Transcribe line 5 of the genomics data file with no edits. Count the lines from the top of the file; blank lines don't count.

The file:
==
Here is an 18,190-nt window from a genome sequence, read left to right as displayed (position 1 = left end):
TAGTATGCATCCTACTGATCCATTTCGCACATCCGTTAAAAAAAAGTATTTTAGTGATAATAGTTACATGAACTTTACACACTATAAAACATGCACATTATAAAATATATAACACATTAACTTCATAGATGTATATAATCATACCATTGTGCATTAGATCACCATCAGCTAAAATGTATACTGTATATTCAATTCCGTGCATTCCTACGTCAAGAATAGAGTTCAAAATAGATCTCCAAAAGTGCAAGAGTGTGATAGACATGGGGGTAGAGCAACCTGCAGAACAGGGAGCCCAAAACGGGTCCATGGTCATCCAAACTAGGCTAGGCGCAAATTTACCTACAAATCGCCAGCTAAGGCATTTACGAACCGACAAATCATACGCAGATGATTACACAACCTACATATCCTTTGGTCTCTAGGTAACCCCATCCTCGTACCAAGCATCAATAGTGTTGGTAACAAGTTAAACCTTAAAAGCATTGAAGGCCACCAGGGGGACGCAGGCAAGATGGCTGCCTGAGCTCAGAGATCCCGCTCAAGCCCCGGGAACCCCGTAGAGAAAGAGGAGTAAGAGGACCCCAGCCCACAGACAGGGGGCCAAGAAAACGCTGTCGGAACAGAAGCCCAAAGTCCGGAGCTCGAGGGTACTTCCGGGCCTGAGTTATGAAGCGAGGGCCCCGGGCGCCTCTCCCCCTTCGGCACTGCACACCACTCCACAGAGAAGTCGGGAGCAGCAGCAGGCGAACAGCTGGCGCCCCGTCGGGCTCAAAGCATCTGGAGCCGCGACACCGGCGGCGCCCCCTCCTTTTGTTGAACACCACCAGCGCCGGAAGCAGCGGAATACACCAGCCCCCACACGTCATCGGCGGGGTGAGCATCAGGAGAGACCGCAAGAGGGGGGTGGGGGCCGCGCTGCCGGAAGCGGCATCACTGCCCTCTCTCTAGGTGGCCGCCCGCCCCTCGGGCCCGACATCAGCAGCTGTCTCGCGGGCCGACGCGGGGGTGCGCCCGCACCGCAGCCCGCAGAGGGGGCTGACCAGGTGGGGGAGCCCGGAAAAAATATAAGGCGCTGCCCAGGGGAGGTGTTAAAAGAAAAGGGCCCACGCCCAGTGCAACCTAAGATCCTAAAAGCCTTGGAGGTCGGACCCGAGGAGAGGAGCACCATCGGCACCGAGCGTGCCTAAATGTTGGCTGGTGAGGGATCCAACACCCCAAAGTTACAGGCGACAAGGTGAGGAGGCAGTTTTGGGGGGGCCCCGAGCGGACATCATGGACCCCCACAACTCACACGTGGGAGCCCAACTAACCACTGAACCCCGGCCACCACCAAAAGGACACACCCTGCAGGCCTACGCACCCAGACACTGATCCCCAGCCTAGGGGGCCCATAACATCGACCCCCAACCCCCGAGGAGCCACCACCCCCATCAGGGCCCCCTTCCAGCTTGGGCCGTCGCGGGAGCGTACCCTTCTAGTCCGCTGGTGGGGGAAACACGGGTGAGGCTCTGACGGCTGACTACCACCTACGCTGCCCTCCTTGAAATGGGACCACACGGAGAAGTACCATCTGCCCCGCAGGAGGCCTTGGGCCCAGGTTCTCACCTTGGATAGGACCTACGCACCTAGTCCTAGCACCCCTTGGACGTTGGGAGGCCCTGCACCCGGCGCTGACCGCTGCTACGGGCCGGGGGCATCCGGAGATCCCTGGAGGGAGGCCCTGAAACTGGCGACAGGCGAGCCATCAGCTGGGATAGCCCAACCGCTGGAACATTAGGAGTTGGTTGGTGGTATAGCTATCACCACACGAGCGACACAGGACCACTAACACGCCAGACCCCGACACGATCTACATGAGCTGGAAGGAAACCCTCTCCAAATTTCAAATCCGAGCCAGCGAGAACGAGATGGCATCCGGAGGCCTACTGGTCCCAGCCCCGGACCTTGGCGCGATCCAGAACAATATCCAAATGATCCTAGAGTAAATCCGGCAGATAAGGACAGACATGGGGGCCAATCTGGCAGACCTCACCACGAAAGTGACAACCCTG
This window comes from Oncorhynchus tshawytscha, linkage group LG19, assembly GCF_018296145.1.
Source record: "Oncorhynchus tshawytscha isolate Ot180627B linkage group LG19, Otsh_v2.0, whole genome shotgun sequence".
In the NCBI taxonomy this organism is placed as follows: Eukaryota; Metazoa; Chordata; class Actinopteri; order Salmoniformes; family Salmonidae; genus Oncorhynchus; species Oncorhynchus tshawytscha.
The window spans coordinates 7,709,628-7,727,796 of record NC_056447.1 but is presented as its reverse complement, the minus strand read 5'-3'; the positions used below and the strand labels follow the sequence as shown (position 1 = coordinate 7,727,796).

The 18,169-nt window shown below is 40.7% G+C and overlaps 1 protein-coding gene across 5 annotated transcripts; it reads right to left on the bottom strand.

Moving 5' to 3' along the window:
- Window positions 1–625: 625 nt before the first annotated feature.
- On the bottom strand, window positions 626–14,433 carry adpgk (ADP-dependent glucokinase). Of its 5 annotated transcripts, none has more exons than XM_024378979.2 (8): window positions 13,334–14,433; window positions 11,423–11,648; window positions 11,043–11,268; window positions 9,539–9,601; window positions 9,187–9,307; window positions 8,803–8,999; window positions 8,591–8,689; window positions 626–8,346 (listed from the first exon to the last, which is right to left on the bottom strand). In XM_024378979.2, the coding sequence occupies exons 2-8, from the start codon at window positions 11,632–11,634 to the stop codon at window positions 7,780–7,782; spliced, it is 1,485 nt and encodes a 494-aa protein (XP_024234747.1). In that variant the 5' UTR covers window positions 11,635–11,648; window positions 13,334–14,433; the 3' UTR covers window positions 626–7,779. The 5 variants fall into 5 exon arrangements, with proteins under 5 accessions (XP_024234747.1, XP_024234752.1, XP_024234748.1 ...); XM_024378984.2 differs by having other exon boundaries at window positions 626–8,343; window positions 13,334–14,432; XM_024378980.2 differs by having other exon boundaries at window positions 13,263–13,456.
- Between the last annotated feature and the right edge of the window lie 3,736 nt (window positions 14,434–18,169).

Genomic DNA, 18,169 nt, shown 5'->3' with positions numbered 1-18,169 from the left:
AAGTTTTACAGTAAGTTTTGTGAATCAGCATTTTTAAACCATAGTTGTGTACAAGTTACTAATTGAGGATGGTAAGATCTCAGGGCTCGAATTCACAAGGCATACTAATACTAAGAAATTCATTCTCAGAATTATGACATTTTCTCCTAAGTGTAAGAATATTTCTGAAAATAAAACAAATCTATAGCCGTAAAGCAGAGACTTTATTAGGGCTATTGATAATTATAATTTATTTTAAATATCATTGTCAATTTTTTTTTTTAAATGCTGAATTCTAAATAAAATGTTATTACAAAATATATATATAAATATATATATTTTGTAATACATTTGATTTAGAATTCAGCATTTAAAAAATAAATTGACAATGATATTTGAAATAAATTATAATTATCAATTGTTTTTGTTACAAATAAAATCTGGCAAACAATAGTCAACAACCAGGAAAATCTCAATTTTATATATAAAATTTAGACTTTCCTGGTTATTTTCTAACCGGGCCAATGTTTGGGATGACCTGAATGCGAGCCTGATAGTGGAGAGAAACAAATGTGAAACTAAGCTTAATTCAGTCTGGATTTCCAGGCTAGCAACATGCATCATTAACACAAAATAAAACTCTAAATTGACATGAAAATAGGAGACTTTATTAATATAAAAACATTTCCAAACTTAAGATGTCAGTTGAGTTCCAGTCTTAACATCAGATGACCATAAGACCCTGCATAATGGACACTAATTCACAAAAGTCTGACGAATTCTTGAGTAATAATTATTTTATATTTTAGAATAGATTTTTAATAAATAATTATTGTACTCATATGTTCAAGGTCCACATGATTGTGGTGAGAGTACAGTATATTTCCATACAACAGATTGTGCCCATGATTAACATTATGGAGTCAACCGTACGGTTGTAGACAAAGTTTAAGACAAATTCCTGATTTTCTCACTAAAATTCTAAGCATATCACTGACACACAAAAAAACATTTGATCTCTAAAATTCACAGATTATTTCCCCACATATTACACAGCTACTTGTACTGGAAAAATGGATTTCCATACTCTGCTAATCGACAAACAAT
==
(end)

In the NCBI taxonomy this organism is placed as follows: Eukaryota; Metazoa; Chordata; class Actinopteri; order Salmoniformes; family Salmonidae; genus Oncorhynchus; species Oncorhynchus tshawytscha.